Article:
LAX Suspect Paul Ciancia Was a Loner, Former Classmates Say

PHOTO: Paul Ciancia has been identified as the man who pulled a semi-automatic rifle from a bag and shot his way past a security checkpoint at Los Angeles International Airport on Nov. 1, 2013.
Share
Copy

The 23-year-old suspect charged in the deadly shooting at Los Angeles International Airport was described as a loner by former classmates at his private, all-boys school in Delaware.

"He was kind of a shy guy. He always kept to himself, was always walking around by himself. Didn't really talk to anybody at all," former classmate Jeff Skidmore said of alleged shooter Paul Ciancia.

Ciancia graduated in 2008 from Salesianum School, a Roman Catholic school, in Wilmington, Del.

"Everybody in our senior class talked. There were few people that kept to themselves, and he was definitely one of them," Skidmore added.

Past Clues Show Suspect Paul Ciancia's Possible Motives in LAX Shooting

Ciancia, who was shot by airport police, is under heavy sedation and monitoring at the Ronald Reagan UCLA Medical Center. He was dropped off at LAX Friday by a roommate who did not know what was about to happen, according to an official briefed on the case.

"He said he needed a ride to the airport to catch a flight, so he dropped him off," the roommate told ABC News.

The roommate is one of three who investigators have questioned. None of them were aware of Ciancia's intentions.

After Ciancia was dropped off, officials said he shot a Transportation Security Administration officer, Gerardo I. Hernandez, multiple times at point-blank range. As Ciancia advanced toward the checkpoint, the FBI says video surveillance shows he looked back and appeared to notice Hernandez was moving. Ciancia allegedly returned to shoot him again.

Ciancia is also accused of wounding two other TSA employees identified as James Speer, 54, and Tony Grigsby, 36. A teacher named Brian Ludmer was also wounded and remains hospitalized.

Federal prosecutors charged Ciancia with murder of a federal officer and commission of violence at an international airport. Both charges are potentially punishable by life in prison or the death penalty.

LAX Suspect Paul Ciancia Told Officials He Acted Alone in Airport Shooting

Ciancia graduated in December 2011 from the Motorcycle Mechanics Institute in Orlando, Fla., according to the school, before he eventually made his way to Los Angeles.

Ciancia once lived at the Rancho Los Feliz Apartments with former roommate John Mincey, who said he saw the suspect just last week.

"He said he was going back to New Jersey, going to work for his dad, making amends with family problems and spending the holidays with his family," Mincey told ABC News station KABC-TV.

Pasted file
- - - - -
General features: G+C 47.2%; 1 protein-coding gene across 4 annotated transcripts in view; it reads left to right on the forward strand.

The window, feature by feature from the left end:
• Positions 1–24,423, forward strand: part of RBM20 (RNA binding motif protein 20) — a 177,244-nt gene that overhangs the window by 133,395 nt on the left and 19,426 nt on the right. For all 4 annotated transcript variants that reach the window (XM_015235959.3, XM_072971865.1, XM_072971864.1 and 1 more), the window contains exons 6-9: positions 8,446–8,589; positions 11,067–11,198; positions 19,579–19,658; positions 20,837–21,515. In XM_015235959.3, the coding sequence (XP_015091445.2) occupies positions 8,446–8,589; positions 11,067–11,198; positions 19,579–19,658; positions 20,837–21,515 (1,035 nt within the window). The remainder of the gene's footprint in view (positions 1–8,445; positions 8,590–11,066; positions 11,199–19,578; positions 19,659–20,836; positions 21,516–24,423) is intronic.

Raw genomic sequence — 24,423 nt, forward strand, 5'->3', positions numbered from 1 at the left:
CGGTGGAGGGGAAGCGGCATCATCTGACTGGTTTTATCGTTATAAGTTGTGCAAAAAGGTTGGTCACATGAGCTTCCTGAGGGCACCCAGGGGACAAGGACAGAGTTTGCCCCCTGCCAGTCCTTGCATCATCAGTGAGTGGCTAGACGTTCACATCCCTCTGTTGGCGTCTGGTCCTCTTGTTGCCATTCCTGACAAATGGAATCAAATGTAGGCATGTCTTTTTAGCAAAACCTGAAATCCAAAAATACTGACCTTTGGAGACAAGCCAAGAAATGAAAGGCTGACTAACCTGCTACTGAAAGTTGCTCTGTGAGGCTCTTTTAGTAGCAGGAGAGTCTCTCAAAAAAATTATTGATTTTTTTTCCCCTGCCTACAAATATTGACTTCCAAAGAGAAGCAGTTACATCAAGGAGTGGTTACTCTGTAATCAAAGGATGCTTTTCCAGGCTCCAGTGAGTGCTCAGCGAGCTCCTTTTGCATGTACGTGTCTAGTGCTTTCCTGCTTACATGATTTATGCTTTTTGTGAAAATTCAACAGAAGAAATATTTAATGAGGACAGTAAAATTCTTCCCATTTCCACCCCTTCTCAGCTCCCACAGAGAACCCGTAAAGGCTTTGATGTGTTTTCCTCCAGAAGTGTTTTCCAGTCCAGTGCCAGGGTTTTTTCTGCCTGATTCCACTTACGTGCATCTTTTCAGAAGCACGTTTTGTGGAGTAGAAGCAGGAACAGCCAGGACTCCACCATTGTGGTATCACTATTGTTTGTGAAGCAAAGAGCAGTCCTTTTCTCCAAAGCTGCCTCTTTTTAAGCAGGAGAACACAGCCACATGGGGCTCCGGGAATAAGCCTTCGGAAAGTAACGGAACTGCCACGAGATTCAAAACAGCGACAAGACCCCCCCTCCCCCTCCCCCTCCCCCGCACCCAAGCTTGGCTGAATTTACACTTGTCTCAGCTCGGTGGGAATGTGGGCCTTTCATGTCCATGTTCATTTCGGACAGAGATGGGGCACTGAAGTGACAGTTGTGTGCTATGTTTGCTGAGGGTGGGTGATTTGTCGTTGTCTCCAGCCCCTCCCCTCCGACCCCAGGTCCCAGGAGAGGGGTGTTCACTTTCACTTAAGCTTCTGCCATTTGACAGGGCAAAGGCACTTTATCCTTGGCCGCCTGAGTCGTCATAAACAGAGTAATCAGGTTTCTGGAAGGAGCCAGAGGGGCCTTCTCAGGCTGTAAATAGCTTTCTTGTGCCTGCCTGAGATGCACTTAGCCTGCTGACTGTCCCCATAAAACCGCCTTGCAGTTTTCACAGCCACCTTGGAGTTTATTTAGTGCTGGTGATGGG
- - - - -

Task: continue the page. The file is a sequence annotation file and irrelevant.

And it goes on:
Mincey said he was a roommate with Ciancia until last February.

"I mean I didn't have any issues with him or anything. He was a really nice guy. A bit of a loner, introverted," Mincey said.

LAX Suspect Paul Ciancia Charged, Could Face Death Penalty - but Is Wounded and Unresponsive

The suspected gunman grew up in the blue-collar town of Pennsville, N.J., where his family still resides. Ciancia's father called Pennsville Police Chief Allen Cummings after he learned of his son's alleged role in the shooting.

"He called me and said, 'AJ, is this my son I'm seeing on TV? At the shooting at the airport?' And I said, 'Paul, I don't know. I just heard from a reporter the same thing," Cummings told ABC News Sunday night.

The other two TSA officers wounded in the attack have been released from the hospital. On Sunday, the TSA identified them as James Speer, 54, and Tony Grigsby, 36.

It wasn't clear why Ciancia targeted TSA officers, but what he left behind indicated he was willing to kill any of them that crossed his path, authorities said.

The shooter's duffel bag contained a handwritten letter signed by Ciancia stating he'd "made the conscious decision to try to kill" multiple TSA employees and that he wanted to "instill fear in their traitorous minds," FBI Agent in Charge David L. Bowdich said Saturday.

ABC News' Josh Margolin, Alexis Shaw and Anthony Castellano contributed to this report.

null
Join the Discussion
You are using an outdated version of Internet Explorer. Please click here to upgrade your browser in order to comment.
blog comments powered by Disqus
 
You Might Also Like...